A mild example of this was the Tuesday, June 16th episode of Nashville Star, which offers several aspiring country singers a chance at the big time. In format the program is similar to that of American Idol, even down to the banter between judges; however, on Nashville Star, that banter often seems to go a bit over the edge of appropriateness where younger viewers are concerned. In this episode, one judge criticized a contestant, then implied an improper relationship between the contestant and judge Jewel, saying, “I don't know if you mentored this kid or you made out with him for thirty minutes.” And later in the episode, judge Jeffrey Steele mocked contestant Tommy’s choice of song with the repeated words, “You are such a kiss-ass. I gotta say it again, you are such a kiss-ass…He's kissing your ass.” While such language is increasingly common both in music and in movies, many parents would consider it inappropriate for their children.


NBC continued its trend on Wednesday, June 18th’s episode of Celebrity Circus. In addition to some inappropriate language (and when did it become mandatory for every program in prime time to use words like “damn,” “hell” and “ass,” anyway?), the program also featured a segment in which former Brady Bunch star Christopher Knight sets himself on fire, goaded on by a clown who tells him, “I thought what we'd do, we take a stick of dynamite, light it, hand it to you, you stick it down your pants and blow your crotch out.” Knight did so, then sat on a burning bench. While fire-eating clowns are a traditional part of a circus, explosives down the pants are a new wrinkle…and one most parents probably wouldn’t appreciate their children seeing.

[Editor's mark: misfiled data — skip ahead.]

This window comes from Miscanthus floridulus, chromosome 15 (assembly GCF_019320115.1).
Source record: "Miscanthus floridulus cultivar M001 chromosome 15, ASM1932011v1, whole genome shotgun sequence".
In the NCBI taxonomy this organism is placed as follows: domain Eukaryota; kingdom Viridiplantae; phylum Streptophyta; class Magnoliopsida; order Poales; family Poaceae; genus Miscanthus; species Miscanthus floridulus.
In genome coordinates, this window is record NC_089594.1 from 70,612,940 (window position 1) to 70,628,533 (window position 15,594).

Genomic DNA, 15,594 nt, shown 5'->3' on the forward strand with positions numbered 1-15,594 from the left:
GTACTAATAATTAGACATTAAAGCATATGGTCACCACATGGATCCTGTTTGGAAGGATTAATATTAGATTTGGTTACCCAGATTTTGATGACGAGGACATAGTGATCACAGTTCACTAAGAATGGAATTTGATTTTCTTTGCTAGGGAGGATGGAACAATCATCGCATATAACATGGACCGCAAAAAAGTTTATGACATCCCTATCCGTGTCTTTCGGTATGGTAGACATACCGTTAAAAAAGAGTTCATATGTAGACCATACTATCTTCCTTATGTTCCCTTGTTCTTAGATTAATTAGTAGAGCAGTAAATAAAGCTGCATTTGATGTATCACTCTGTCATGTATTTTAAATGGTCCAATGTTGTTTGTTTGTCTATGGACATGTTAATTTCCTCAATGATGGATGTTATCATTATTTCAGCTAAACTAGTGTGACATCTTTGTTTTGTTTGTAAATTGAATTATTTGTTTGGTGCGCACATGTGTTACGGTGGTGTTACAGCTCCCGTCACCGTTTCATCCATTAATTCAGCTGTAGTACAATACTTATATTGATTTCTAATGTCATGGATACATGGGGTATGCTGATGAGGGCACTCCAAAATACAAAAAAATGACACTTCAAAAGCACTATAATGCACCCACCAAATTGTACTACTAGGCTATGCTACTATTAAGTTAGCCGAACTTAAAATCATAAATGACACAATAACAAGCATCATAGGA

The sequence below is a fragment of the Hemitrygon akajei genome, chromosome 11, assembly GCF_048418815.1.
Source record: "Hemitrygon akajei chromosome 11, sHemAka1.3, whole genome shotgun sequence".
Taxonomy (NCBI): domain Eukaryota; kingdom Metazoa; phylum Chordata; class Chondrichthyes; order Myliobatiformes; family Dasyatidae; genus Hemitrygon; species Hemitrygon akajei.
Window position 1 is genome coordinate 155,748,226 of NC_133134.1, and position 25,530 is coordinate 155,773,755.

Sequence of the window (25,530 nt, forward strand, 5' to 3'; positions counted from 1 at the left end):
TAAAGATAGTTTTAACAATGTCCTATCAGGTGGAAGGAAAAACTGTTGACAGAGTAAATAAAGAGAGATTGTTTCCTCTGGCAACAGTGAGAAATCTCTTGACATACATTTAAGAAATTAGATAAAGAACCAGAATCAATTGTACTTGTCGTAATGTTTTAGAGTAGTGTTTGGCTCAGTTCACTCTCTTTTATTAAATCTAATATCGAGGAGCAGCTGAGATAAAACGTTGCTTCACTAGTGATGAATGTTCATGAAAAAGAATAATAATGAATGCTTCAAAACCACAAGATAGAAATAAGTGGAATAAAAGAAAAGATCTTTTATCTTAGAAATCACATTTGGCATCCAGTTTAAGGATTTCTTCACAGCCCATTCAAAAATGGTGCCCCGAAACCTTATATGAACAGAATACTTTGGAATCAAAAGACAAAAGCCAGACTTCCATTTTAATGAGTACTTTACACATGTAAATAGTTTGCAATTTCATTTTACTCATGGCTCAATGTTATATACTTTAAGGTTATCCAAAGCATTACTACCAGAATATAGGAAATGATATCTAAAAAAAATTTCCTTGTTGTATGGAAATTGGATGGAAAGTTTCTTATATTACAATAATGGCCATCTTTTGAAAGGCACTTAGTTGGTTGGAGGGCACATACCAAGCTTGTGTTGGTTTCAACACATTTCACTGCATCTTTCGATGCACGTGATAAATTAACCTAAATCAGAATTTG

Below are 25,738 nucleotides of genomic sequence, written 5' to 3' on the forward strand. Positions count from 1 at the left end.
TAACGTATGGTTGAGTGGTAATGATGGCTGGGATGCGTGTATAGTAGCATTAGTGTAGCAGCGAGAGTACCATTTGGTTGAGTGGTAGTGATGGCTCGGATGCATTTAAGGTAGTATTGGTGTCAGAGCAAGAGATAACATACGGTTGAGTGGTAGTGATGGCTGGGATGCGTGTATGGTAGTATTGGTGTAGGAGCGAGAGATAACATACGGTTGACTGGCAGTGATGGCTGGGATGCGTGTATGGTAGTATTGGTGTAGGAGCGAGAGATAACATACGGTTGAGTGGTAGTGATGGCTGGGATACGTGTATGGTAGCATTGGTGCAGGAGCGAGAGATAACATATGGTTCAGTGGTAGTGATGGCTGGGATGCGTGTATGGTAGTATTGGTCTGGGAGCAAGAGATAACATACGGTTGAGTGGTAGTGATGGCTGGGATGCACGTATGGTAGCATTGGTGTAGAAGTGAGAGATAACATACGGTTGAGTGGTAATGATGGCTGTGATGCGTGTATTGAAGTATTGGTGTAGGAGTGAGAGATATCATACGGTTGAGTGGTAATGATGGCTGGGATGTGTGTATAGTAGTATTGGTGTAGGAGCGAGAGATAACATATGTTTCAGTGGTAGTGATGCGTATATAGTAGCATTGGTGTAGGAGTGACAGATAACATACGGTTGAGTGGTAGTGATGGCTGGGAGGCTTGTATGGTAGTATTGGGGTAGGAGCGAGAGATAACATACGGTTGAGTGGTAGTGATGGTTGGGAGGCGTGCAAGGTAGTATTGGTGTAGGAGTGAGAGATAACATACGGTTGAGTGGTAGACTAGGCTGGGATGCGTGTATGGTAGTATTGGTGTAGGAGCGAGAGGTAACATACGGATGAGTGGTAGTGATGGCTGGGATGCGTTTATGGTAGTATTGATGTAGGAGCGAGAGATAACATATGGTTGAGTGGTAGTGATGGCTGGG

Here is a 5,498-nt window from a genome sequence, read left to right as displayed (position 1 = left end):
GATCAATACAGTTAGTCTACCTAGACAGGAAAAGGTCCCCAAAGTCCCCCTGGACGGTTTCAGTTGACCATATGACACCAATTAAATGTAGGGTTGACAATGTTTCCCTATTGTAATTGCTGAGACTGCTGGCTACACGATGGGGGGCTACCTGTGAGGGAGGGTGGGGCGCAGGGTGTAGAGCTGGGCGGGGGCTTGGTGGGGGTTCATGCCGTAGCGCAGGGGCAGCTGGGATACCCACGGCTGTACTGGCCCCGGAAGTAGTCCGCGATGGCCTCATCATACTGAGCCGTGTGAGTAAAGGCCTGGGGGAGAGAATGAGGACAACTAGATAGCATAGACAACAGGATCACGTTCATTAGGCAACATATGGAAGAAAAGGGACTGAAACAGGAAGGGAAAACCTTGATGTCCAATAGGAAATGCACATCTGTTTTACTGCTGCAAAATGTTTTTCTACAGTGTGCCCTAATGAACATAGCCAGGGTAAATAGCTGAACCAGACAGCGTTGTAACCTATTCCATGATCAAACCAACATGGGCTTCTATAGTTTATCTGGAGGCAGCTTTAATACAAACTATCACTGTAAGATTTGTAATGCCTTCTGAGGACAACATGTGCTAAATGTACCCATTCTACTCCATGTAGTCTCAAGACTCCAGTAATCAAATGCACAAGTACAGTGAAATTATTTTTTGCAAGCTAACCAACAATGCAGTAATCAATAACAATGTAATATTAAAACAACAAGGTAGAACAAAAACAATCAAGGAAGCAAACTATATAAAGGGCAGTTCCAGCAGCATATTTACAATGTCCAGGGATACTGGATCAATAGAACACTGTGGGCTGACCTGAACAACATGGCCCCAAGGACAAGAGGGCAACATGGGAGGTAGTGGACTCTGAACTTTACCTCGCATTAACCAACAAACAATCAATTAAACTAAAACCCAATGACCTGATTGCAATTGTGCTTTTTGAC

But the most egregious error on the part of NBC came during the Tuesday June17th America’s Got Talent.  In addition to a veritable burlesque striptease by the “Slippery Kittens,” viewers were also confronted with Britney Spears impersonator Derek Barry, whose act drew the following commentary from judge David Hasselhoff: “I'm questioning my sexuality here. You’re hot! But you’re the wrong sex.” This episode, incidentally, was rated TV-14 L. What a sad commentary it is that NBC is incapable of producing even talent shows and circus programs that are suitable for children to watch.


But ultimately, it is not the fault of NBC alone. For years, prime-time entertainment has slipped, bit by bit, down the slippery slope – a dirty word becoming commonplace here, lewd sex jokes going unremarked there, more violence being accepted everywhere – with the result that today, even in prime time on the airwaves owned by us all, practically nothing is totally free of unsavory content.


That this has happened is not only sad for our children; it is sad for us all.

TV Trends: This column was compiled from reports by the Parents Television Council’s Analysis staff.


Click Here to Comment on this Column

The Parents Television Council - www.parentstv.org


TV Trends Archive





JOIN US ON:          .

Parents Television Council, www.parentstv.org, PTC, Clean Up TV Now, Because our children are watching, The nation's most influential advocacy organization, Protecting children against sex, violence and profanity in entertainment, Parents Television Council Seal of Approval, and Family Guide to Prime Time Television are trademarks of the Parents Television Council.